On 15 Listopad 2013, 1:00, David Rowley wrote:
> On Fri, Nov 15, 2013 at 12:33 PM, Tomas Vondra <t...@fuzzy.cz> wrote:
>> > It is likely far better explained here -->
>> > http://www.courtesan.com/todd/papers/strlcpy.html
>> >
>> > For example , the following 2 lines in jsonfuncs.c
>> >
>> > memset(name, 0, NAMEDATALEN);
>> > strncpy(name, fname, NAMEDATALEN);
>> Be careful with 'Name' data type - it's not just a simple string buffer.
>> AFAIK it needs to work with hashing etc. so the zeroing is actually
>> needed
>> here to make sure two values produce the same result. At least that's
>> how
>> I understand the code after a quick check - for example this is from the
>> same jsonfuncs.c you mentioned:
>>     memset(fname, 0, NAMEDATALEN);
>>     strncpy(fname, NameStr(tupdesc->attrs[i]->attname), NAMEDATALEN);
>>     hashentry = hash_search(json_hash, fname, HASH_FIND, NULL);
>> So the zeroing is on purpose, although if strncpy does that then the
>> memset is probably superflous. Either people do that because of habit /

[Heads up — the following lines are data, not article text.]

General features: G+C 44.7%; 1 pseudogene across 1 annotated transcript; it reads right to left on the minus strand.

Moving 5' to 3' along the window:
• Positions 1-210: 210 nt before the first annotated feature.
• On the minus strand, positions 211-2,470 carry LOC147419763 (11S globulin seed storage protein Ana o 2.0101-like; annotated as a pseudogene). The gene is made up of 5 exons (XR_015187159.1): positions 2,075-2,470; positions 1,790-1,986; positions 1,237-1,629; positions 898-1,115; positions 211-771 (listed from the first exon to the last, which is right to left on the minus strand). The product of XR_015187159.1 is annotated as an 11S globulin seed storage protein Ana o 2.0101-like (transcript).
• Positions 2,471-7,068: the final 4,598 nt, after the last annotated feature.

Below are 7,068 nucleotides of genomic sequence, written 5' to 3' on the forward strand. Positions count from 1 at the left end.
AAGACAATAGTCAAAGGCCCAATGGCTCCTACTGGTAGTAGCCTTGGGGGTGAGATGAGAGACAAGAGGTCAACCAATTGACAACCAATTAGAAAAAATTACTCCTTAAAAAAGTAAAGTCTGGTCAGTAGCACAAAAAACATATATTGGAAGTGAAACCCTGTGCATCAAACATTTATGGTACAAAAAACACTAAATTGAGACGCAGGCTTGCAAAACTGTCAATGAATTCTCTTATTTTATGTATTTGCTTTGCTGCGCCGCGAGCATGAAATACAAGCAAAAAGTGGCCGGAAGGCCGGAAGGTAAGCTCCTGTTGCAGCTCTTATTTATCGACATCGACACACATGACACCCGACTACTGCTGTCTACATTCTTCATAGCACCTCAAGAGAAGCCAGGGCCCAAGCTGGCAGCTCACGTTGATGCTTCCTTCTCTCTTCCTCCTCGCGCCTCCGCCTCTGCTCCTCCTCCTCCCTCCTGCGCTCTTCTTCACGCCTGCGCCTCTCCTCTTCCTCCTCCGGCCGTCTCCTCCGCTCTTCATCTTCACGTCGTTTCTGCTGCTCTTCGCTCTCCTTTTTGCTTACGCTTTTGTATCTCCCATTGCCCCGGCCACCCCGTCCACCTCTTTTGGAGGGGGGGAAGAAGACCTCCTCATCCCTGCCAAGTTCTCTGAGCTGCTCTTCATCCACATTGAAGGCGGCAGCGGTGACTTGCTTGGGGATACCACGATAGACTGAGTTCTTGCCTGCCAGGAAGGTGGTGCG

>> copy'n'paste, or maybe there are supported platforms when strncpy does
>> not
>> behave like this for some reason.
> I had not thought of the fact the some platforms don't properly implement
> strncpy(). On quick check http://man.he.net/man3/strncpy seems to indicate
> that this behaviour is part of the C89 standard. So does this mean we can
> always assume that all supported platforms always 0 out the remaining
> buffer?

I don't know about such platform - I was merely speculating about why
people might use such code.

>> I seriously doubt this inefficiency is going to be measurable in real
>> world. If the result was a buffer-overflow bug, that'd be a different
>> story, but maybe we could check the ~120 calls to strncpy in the whole
>> code base and replace it with strlcpy where appropriate.
> The example was more of a demonstration of wrong assumption rather than
> wasted cycles. Though the wasted cycles was on my mind a bit too. I was

Yeah. To be fair, number of occurrences in the code base is not a
particularly exact measure of the impact - some of those uses might be
used in code paths that are quite busy.

> more focused on trying to draw a bit of attention to commit
> 061b88c732952c59741374806e1e41c1ec845d50 which uses strncpy and does not
> properly set the last byte to 0 afterwards. I think this case could just
> be
> replaced with strlcpy which does all this hard work for us.

Hmm, you mean this piece of code?

   strncpy(saved_argv0, argv[0], MAXPGPATH);

IMHO you're right that's probably broken, unless there's some checking
happening before the call.


Sent via pgsql-hackers mailing list (pgsql-hackers@postgresql.org)
To make changes to your subscription:

Reply via email to